He closed by summarising that the Commission do not expect trustees to be perfect, but they are expected to do their best to comply with charity law. My conclusion of his talk was that as guidance becomes easier to access, the expectation to read it will become greater. As such, they are aiming do away with the ‘poor guidance’ defence to a breach of duty. I would therefore urge readers to at least dip into what is available.
Spoiler alert: the guidance on reporting a serious incident will be updated shortly so keep your eyes peeled.
Filling the skills gap
Finally, we participated in a group activity lead by Rosie Stokes and Tim Reese. We were each divided into tables and asked to write down what the three most important skills that a trustee should hold and how a charity could fill the skills gap in these areas. Our table was varied in terms of background, with trustees from the Scouts, the Rhondda Tunnel Society and the CVS, as well as a charities consultant, to name only a few. Tables were then asked to share their answers. Financial skills came out on top, with nearly every table listing it as a top three skill. Other skills were a passion and interest for the charity, management, HR and integrity. When looking at how to fill the gaps, some said that they had been successful when using advertising via social media, others suggesting co-opting provisions and networking. The discussion was insightful, with Tim highlighting that skills such as legal need not be obtained through trusteeship, but instead trustees should be open to seeking professional advice when needed.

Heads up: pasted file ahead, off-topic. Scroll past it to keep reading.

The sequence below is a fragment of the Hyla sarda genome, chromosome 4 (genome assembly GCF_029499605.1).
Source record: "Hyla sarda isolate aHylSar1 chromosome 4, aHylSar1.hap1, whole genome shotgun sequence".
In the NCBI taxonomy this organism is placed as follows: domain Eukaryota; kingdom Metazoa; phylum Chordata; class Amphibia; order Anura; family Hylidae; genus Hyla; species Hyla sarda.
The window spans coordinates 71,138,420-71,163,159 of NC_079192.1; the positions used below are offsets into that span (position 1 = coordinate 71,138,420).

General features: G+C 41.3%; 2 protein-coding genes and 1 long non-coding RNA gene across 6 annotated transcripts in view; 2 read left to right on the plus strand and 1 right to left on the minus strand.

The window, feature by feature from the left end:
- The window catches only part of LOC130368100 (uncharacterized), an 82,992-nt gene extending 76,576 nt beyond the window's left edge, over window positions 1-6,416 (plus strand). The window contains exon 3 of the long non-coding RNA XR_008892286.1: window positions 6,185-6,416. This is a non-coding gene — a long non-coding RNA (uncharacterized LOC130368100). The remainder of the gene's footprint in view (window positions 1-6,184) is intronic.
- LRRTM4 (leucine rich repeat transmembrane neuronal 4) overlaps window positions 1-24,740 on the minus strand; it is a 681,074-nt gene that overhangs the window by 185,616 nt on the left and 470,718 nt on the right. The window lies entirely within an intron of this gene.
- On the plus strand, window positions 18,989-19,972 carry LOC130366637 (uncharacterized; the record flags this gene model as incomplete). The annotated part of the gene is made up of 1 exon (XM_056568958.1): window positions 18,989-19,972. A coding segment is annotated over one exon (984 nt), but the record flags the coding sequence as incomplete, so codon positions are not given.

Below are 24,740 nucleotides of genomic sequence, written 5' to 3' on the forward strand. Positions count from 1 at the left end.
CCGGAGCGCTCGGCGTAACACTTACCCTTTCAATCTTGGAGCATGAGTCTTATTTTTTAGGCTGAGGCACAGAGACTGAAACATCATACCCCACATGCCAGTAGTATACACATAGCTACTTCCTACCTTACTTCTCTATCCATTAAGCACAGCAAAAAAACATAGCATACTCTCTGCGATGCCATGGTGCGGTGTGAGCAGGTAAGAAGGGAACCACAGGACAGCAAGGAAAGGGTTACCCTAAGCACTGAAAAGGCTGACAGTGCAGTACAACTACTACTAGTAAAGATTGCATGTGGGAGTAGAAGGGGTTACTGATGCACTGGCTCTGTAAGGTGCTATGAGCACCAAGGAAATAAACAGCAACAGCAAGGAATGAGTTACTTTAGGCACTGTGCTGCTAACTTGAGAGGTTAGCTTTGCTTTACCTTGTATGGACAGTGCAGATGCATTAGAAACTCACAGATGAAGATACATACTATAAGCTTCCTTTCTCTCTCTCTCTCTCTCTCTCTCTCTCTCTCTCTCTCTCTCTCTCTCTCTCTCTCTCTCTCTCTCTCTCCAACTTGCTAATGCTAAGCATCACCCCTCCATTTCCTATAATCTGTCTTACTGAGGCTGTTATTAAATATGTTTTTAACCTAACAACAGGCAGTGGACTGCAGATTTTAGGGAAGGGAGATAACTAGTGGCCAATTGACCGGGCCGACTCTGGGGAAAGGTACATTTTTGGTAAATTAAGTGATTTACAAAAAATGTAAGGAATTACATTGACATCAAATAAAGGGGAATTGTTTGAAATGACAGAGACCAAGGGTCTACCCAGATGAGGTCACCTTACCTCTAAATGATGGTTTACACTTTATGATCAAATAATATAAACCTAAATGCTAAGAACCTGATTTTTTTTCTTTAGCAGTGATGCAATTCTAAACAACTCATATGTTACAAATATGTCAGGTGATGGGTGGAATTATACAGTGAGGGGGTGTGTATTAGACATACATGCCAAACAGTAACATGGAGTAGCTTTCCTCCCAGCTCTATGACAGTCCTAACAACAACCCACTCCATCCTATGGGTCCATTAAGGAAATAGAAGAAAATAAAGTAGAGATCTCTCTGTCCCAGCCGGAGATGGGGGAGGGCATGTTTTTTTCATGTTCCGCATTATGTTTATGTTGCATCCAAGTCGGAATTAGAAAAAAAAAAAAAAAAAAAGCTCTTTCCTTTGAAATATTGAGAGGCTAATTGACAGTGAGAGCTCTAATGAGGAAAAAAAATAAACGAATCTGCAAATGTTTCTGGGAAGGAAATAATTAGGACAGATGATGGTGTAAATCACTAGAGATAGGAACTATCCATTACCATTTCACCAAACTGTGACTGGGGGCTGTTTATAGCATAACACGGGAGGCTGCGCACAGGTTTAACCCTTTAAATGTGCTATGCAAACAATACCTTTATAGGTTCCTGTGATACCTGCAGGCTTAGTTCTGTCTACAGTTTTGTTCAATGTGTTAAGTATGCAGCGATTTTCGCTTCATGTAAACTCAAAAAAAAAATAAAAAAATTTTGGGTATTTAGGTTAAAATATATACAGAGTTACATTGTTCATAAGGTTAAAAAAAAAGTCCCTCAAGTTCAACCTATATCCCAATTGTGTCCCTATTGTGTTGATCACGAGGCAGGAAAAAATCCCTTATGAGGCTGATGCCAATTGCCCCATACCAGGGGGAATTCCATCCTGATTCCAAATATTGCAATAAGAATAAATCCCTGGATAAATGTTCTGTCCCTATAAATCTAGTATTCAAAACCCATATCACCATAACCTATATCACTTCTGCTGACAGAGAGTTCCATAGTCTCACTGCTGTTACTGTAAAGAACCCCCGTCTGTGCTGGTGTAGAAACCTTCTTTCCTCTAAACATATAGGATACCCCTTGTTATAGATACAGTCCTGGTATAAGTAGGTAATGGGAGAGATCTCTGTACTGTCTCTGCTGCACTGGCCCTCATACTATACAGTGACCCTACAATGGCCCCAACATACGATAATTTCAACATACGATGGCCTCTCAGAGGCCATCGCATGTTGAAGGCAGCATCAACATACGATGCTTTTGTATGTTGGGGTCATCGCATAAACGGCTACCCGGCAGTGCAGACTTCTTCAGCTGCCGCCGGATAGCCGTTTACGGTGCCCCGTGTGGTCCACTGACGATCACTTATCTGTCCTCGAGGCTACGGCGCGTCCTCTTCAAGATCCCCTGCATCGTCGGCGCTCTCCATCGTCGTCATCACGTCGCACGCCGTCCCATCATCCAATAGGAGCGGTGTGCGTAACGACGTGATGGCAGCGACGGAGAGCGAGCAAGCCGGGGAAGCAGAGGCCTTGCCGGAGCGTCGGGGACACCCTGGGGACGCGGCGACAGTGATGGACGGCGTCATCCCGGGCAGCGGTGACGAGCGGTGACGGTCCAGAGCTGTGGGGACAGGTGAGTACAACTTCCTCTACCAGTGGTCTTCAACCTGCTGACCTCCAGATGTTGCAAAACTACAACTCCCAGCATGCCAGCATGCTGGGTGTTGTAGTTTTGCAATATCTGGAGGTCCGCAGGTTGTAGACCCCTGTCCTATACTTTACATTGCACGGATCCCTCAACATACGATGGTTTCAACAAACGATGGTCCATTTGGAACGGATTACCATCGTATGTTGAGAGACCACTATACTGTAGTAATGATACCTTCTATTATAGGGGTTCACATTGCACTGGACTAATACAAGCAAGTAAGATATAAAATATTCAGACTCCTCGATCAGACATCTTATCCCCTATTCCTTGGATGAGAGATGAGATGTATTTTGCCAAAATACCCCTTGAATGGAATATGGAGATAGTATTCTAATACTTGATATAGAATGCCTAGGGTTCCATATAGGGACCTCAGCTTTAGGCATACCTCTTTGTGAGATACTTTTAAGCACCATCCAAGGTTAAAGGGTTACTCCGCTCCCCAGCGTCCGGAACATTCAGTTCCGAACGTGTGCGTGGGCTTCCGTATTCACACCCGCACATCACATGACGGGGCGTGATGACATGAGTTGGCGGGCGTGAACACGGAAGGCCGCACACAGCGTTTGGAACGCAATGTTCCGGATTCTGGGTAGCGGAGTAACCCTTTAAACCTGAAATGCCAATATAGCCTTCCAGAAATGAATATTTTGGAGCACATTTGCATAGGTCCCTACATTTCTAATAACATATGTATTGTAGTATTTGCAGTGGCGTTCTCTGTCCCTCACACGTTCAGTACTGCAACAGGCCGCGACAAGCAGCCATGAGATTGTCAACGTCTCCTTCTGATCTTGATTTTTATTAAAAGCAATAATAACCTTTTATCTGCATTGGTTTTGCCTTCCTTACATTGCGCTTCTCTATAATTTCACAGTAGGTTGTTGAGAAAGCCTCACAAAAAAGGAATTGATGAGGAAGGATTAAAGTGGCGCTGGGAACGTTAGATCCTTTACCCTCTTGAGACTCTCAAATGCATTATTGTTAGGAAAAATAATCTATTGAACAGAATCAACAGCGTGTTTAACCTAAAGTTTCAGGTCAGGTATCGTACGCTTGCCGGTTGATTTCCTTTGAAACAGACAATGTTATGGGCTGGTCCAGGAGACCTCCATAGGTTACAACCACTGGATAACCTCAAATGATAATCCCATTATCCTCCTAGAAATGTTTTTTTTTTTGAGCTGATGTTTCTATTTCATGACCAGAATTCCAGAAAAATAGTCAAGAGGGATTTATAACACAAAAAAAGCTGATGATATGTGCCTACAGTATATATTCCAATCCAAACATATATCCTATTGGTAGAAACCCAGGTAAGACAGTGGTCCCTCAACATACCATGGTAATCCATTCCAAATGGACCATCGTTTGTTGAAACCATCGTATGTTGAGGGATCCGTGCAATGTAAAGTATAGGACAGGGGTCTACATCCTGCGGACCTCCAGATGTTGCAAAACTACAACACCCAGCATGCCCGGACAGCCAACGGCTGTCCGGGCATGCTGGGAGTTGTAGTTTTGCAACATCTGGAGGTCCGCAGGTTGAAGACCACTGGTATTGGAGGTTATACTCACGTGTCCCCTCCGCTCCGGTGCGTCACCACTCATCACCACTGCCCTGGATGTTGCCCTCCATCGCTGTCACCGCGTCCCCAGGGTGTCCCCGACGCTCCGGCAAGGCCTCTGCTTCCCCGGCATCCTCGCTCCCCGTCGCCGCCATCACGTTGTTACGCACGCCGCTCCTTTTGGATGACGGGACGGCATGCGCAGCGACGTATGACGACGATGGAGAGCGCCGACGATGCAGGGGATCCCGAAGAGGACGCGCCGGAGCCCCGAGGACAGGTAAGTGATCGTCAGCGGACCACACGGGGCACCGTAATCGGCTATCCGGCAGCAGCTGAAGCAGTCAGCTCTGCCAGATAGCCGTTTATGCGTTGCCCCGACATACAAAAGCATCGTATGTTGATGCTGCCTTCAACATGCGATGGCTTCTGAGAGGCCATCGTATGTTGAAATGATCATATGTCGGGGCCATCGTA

For me, however, networking was the champion of the day – mainly as one delegate announced that they had been convinced to become a trustee over lunch!
Thank you to the Charity Commission for hosting this free event. It should definitely be an annual date in the diary for trustees and I would definitely recommend it to my charity clients.
If you require specialist advice, please do not hesitate to contact our team of charity solicitors.